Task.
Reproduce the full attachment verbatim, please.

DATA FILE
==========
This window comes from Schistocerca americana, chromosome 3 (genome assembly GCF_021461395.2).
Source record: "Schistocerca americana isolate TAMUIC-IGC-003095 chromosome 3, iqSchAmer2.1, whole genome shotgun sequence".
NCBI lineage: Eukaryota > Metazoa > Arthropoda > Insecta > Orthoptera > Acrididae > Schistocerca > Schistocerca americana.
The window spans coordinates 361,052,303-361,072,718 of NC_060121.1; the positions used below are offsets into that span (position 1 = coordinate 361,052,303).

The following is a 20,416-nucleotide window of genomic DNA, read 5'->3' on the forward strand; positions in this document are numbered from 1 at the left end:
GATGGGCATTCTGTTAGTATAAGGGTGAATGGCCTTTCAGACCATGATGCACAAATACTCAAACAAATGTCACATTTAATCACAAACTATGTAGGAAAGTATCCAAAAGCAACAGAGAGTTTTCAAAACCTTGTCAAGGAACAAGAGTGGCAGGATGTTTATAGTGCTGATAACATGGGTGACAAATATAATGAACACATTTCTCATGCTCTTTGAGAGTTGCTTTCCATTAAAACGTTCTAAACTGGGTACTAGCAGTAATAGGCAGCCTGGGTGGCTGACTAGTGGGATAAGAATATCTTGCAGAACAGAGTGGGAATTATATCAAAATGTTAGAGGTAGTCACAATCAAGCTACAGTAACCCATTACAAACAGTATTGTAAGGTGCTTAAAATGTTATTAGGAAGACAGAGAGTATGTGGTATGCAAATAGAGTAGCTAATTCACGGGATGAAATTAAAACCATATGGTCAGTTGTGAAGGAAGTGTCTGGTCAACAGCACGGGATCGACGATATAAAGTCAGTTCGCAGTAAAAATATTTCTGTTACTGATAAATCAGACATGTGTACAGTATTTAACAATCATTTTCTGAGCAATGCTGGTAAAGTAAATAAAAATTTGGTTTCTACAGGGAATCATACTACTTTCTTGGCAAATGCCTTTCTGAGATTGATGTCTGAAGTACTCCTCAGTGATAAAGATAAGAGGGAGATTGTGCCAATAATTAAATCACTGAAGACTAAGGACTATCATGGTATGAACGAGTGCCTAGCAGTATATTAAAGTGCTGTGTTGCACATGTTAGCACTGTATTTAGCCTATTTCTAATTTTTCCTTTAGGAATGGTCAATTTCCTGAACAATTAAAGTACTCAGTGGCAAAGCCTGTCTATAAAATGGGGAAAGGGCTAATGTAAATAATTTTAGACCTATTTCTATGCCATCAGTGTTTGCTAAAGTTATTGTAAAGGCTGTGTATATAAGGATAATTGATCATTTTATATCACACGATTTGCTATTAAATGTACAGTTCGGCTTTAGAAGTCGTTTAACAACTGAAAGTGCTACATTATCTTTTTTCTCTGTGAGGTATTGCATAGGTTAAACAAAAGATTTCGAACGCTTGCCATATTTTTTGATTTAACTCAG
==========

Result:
This window comes from Schistocerca americana, chromosome 3 (genome assembly GCF_021461395.2).
Source record: "Schistocerca americana isolate TAMUIC-IGC-003095 chromosome 3, iqSchAmer2.1, whole genome shotgun sequence".
NCBI lineage: Eukaryota > Metazoa > Arthropoda > Insecta > Orthoptera > Acrididae > Schistocerca > Schistocerca americana.
The window spans coordinates 361,052,303-361,072,718 of NC_060121.1; the positions used below are offsets into that span (position 1 = coordinate 361,052,303).

The following is a 20,416-nucleotide window of genomic DNA, read 5'->3' on the forward strand; positions in this document are numbered from 1 at the left end:
GATGGGCATTCTGTTAGTATAAGGGTGAATGGCCTTTCAGACCATGATGCACAAATACTCAAACAAATGTCACATTTAATCACAAACTATGTAGGAAAGTATCCAAAAGCAACAGAGAGTTTTCAAAACCTTGTCAAGGAACAAGAGTGGCAGGATGTTTATAGTGCTGATAACATGGGTGACAAATATAATGAACACATTTCTCATGCTCTTTGAGAGTTGCTTTCCATTAAAACGTTCTAAACTGGGTACTAGCAGTAATAGGCAGCCTGGGTGGCTGACTAGTGGGATAAGAATATCTTGCAGAACAGAGTGGGAATTATATCAAAATGTTAGAGGTAGTCACAATCAAGCTACAGTAACCCATTACAAACAGTATTGTAAGGTGCTTAAAATGTTATTAGGAAGACAGAGAGTATGTGGTATGCAAATAGAGTAGCTAATTCACGGGATGAAATTAAAACCATATGGTCAGTTGTGAAGGAAGTGTCTGGTCAACAGCACGGGATCGACGATATAAAGTCAGTTCGCAGTAAAAATATTTCTGTTACTGATAAATCAGACATGTGTACAGTATTTAACAATCATTTTCTGAGCAATGCTGGTAAAGTAAATAAAAATTTGGTTTCTACAGGGAATCATACTACTTTCTTGGCAAATGCCTTTCTGAGATTGATGTCTGAAGTACTCCTCAGTGATAAAGATAAGAGGGAGATTGTGCCAATAATTAAATCACTGAAGACTAAGGACTATCATGGTATGAACGAGTGCCTAGCAGTATATTAAAGTGCTGTGTTGCACATGTTAGCACTGTATTTAGCCTATTTCTAATTTTTCCTTTAGGAATGGTCAATTTCCTGAACAATTAAAGTACTCAGTGGCAAAGCCTGTCTATAAAATGGGGAAAGGGCTAATGTAAATAATTTTAGACCTATTTCTATGCCATCAGTGTTTGCTAAAGTTATTGTAAAGGCTGTGTATATAAGGATAATTGATCATTTTATATCACACGATTTGCTATTAAATGTACAGTTCGGCTTTAGAAGTCGTTTAACAACTGAAAGTGCTACATTATCTTTTTTCTCTGTGAGGTATTGCATAGGTTAAACAAAAGATTTCGAACGCTTGCCATATTTTTTGATTTAACTCAG